Candidates Assess Prospects in New Districts
A court in San Antonio released new district maps for congressional and state legislative seats Tuesday. Now that the maps are in place, new candidates may come out to challenge sitting lawmakers in Central Texas.
Longtime Rep. Lloyd Doggett (D-Austin) could be in trouble. But he’s not the only one with constituents that will need to learn about their new incumbent congressman.
Travis County goes from three to five congressmen, with districts that stretch from Austin north to Tarrant County, west to the Hill Country and south to San Antonio.
For Republican Rep. Michael McCaul of Austin, not much has changed. His district has a little bit more of Travis County and a little less of Harris County, and the Quorum Report’s Harvey Kronberg says he still has a good chance of being re-elected.
“It’s kind of hard to look at the precinct-by-precinct votes over the last two election cycles and draw any real conclusions, because there was so much pro-Obama intensity in 2008 and so much anti-Obama intensity in 2010,” Kronberg said. “But at least on paper it looks like it ought to be a little better for McCaul.”
Kronberg says the only politician not enjoying the new maps is Doggett. He’ll have a tough time winning a seat with most of the vote coming from San Antonio.
“The real Travis County takeaway, though, is that Travis County looks to be like it will be represented by four Republicans and one Democrat, none of whom have a major population center in Travis County,” Kronberg said.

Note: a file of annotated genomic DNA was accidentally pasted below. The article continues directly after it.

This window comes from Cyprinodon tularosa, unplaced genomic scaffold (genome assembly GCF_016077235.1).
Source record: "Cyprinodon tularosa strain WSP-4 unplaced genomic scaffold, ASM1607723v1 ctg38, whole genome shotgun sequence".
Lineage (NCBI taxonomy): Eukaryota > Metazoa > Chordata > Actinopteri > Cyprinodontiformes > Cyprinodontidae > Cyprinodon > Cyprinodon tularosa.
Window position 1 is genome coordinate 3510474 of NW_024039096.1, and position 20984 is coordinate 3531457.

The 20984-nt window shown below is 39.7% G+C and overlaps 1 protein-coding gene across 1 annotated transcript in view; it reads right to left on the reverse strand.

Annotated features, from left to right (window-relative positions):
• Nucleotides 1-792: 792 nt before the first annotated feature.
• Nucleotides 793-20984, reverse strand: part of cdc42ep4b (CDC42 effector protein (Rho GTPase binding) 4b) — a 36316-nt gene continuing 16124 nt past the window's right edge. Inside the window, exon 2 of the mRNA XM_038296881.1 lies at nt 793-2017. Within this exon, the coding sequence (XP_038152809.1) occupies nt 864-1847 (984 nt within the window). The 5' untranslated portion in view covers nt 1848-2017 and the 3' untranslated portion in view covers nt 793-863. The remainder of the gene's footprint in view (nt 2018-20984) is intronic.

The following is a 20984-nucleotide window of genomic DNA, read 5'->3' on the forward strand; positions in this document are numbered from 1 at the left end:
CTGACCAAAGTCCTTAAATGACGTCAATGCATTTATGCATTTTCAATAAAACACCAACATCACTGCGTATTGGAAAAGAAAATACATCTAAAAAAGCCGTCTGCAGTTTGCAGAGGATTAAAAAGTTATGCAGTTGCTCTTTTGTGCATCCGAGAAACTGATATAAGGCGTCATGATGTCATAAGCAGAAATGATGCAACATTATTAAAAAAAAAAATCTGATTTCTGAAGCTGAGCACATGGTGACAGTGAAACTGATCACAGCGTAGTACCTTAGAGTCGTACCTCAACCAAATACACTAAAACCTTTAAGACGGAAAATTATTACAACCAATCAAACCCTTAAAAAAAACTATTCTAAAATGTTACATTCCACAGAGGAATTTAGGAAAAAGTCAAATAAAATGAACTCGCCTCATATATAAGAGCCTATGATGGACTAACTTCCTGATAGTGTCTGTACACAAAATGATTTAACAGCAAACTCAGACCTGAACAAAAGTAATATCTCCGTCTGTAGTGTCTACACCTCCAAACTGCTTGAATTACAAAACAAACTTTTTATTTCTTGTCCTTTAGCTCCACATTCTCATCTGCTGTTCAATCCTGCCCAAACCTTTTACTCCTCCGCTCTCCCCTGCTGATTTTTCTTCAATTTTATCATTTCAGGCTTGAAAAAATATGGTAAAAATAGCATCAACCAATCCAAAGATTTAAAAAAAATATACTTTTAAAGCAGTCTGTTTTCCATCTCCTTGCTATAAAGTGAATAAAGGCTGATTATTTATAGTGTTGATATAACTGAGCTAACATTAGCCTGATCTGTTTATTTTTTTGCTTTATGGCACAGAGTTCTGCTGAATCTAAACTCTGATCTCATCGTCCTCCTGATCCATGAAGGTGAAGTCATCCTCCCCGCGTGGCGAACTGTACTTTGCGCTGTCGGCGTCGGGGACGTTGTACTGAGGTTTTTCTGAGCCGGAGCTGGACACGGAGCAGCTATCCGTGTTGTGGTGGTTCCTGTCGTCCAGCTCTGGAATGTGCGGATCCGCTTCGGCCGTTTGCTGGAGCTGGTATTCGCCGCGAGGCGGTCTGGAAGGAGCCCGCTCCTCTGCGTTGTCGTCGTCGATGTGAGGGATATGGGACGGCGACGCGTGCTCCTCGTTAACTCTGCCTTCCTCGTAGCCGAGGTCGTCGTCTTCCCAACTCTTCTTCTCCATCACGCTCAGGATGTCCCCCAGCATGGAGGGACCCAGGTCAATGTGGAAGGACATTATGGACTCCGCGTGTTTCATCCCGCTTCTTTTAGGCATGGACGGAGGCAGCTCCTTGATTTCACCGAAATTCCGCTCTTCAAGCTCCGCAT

Now, one thing to consider is that the House, Senate and Congressional maps released by federal judges in San Antonio are interim maps. The Texas Tribune‘s Ross Ramsey says they will only be in effect for the 2012 election.
The interim maps have to be reconciled with maps under review by a court in Washington. Those maps, drawn by the Legislature, are going through a process called pre-clearance. Because of a history of discrimination, Texas is required to get federal approval on any changes to voting procedures.
“So it could be that you come in, you reconcile these court decisions after these elections,” Ramsey said. “And the Legislature comes in and says, ‘you know, we don’t like your map.’ They can start redrawing all over again, and we’ll be back where we are now.”
And of course that could mean another round of lawsuits.
There’s one more scenario, according to Kronberg. The D.C. court said it could rule on the legality of the Legislature’s maps sometime this week.
“So wouldn’t that be a hoot if this new map comes out, has to be pre-cleared, and on Friday they come out with their decision essentially saying, well, the whole damn map was discriminatory,” he said.
If that were to happen, the Texas primary could be pushed back to June while another set of new maps is drawn.